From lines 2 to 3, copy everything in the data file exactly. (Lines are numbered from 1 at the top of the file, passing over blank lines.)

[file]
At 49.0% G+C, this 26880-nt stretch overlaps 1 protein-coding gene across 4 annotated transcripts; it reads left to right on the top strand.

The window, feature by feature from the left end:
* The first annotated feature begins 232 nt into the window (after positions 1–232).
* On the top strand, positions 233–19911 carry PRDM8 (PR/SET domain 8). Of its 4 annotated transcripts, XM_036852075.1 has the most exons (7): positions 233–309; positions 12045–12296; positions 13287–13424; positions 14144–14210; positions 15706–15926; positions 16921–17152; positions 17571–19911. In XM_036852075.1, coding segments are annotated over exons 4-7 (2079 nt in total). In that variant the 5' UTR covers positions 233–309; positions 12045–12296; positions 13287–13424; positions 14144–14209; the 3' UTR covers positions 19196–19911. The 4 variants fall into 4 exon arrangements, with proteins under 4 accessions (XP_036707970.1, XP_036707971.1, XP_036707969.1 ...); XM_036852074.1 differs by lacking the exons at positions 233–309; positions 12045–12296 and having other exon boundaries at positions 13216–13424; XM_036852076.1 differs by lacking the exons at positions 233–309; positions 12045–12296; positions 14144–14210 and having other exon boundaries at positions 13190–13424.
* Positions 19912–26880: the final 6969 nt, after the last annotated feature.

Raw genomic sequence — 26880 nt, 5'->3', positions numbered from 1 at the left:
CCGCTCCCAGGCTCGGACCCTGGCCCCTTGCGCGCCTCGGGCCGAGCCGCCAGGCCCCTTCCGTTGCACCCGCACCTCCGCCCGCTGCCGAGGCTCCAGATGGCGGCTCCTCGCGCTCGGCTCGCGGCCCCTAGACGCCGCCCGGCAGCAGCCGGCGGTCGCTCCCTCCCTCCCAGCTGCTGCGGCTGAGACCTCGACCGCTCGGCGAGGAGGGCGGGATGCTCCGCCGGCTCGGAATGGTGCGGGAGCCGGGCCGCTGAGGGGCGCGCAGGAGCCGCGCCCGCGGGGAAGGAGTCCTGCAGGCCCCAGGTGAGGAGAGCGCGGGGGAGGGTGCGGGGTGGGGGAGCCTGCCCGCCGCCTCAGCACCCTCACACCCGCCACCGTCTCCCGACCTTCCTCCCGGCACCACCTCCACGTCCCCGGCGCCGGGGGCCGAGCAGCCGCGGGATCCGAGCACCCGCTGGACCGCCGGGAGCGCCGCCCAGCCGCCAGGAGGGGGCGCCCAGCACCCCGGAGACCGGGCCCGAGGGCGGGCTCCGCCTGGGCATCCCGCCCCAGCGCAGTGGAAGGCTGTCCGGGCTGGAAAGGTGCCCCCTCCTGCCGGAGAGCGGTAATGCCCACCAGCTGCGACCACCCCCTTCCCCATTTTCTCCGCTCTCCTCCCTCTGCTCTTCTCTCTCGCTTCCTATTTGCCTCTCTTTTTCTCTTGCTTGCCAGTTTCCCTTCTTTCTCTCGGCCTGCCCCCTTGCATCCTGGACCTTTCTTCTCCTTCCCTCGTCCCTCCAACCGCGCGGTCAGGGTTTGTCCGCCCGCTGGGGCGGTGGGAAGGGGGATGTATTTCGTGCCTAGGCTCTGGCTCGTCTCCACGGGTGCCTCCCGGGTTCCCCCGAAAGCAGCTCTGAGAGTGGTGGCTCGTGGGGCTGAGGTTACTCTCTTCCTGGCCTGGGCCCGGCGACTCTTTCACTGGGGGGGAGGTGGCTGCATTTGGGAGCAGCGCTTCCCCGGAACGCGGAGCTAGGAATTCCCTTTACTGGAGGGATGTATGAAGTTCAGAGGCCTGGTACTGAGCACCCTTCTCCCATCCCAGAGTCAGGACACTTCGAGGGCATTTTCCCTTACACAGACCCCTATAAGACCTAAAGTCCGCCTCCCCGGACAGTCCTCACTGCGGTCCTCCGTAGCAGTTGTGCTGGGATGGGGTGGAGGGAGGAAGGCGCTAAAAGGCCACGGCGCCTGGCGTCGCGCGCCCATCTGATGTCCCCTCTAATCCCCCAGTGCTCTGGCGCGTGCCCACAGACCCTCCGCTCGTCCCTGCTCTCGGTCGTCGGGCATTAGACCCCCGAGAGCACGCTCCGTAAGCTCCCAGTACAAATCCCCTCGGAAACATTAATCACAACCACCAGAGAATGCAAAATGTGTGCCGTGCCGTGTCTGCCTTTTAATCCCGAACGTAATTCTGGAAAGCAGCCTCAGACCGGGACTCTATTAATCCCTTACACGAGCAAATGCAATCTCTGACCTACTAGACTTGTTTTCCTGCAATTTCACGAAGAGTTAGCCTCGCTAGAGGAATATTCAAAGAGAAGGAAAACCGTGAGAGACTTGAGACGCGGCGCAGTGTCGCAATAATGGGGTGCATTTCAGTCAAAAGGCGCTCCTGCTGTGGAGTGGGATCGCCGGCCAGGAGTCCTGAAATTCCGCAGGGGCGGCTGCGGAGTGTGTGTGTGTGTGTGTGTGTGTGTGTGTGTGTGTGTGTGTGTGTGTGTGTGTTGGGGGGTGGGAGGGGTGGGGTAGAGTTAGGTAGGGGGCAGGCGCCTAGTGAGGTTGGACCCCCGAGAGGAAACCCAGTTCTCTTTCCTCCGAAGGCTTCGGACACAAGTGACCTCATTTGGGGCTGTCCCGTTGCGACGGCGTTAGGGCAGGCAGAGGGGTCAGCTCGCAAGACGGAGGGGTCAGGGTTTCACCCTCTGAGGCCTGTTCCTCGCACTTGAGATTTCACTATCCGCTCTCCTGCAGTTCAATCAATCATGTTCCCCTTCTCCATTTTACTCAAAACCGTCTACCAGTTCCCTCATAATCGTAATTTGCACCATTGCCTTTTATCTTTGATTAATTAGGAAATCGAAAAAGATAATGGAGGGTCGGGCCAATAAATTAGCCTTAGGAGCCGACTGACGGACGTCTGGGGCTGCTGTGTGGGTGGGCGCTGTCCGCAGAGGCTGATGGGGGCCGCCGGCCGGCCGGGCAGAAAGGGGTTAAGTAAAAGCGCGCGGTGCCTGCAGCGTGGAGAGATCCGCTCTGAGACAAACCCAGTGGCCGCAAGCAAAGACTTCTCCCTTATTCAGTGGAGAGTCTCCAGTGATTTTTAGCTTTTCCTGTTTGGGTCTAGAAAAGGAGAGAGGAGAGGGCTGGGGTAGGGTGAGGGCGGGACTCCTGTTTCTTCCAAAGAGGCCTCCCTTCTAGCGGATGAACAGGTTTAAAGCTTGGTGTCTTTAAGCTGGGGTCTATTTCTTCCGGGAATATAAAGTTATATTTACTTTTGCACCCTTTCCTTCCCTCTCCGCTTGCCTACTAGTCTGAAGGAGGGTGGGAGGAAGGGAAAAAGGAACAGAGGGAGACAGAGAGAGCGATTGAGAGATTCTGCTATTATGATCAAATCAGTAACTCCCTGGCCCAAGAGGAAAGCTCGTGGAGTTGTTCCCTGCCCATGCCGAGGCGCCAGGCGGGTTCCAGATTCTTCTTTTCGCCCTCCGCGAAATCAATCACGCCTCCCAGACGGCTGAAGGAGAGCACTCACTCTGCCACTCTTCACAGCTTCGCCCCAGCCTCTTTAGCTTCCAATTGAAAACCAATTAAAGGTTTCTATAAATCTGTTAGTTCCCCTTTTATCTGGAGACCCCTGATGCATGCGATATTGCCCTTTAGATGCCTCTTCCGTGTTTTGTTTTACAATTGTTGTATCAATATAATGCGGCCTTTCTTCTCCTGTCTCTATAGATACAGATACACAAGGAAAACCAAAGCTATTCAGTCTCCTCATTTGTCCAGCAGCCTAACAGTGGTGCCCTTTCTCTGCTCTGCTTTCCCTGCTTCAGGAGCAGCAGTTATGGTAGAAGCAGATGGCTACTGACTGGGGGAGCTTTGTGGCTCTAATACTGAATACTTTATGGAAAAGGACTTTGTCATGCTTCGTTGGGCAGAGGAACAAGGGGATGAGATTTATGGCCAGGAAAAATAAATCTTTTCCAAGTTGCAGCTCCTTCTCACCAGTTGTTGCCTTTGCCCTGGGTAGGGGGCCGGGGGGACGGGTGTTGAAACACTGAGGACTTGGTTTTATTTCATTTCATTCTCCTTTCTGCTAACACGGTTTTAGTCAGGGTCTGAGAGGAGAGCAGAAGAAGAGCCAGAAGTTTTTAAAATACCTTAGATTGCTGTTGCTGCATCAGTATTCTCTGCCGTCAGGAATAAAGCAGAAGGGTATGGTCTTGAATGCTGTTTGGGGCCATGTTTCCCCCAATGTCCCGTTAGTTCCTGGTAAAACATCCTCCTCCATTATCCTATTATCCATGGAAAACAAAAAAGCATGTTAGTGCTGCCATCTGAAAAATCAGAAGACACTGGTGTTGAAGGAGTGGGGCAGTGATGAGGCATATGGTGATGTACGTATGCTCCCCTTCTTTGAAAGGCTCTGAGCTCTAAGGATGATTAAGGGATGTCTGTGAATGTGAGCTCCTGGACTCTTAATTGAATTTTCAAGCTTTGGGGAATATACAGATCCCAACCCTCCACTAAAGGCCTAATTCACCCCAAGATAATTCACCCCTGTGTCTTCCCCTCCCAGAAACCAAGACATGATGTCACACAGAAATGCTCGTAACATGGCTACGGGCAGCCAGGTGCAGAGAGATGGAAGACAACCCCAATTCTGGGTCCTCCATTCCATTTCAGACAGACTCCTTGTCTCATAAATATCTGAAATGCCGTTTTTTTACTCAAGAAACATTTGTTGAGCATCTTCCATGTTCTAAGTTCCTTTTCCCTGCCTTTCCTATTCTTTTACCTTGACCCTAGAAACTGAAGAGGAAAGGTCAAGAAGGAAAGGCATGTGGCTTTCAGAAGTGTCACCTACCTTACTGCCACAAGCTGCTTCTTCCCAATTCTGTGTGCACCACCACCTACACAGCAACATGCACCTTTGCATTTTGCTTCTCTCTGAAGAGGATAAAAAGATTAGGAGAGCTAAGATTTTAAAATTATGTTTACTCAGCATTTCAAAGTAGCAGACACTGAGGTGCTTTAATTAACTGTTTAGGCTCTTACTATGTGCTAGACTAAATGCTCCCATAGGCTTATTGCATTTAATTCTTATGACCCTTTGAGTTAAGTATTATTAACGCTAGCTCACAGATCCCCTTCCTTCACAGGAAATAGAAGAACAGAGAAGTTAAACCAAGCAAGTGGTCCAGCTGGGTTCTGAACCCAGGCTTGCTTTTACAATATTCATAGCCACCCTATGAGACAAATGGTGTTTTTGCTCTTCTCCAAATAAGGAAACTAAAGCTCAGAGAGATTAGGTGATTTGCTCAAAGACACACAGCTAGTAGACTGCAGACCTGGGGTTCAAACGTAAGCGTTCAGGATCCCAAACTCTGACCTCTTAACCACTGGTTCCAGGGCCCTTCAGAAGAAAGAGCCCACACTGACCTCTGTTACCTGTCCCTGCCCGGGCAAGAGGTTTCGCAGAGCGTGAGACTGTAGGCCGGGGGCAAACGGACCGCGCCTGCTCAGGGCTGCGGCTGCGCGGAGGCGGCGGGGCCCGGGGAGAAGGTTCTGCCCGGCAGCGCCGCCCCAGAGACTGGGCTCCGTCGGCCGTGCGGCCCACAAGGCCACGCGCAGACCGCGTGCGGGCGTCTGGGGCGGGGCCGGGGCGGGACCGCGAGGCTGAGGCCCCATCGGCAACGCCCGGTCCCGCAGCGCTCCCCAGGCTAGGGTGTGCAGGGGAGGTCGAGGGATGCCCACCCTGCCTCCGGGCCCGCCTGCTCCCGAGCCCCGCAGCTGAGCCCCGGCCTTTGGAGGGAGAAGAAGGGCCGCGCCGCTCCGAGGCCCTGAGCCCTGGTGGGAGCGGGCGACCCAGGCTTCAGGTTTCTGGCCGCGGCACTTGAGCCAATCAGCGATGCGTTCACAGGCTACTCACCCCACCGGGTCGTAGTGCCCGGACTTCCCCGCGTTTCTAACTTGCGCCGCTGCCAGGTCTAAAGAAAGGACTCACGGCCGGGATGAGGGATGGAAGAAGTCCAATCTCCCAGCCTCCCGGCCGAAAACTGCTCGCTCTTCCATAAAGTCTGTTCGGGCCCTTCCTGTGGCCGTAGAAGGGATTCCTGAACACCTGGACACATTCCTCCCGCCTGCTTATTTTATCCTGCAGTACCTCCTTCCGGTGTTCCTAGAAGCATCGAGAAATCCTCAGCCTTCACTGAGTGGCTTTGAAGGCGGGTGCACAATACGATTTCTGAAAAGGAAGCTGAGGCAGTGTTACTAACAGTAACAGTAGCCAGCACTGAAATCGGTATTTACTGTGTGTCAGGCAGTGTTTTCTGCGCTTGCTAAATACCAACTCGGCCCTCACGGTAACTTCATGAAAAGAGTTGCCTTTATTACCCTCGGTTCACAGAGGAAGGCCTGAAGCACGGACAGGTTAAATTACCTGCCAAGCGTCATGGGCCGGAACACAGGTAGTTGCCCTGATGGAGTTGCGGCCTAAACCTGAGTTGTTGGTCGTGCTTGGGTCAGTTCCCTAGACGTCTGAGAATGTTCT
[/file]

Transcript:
The window, feature by feature from the left end:
* The first annotated feature begins 232 nt into the window (after positions 1–232).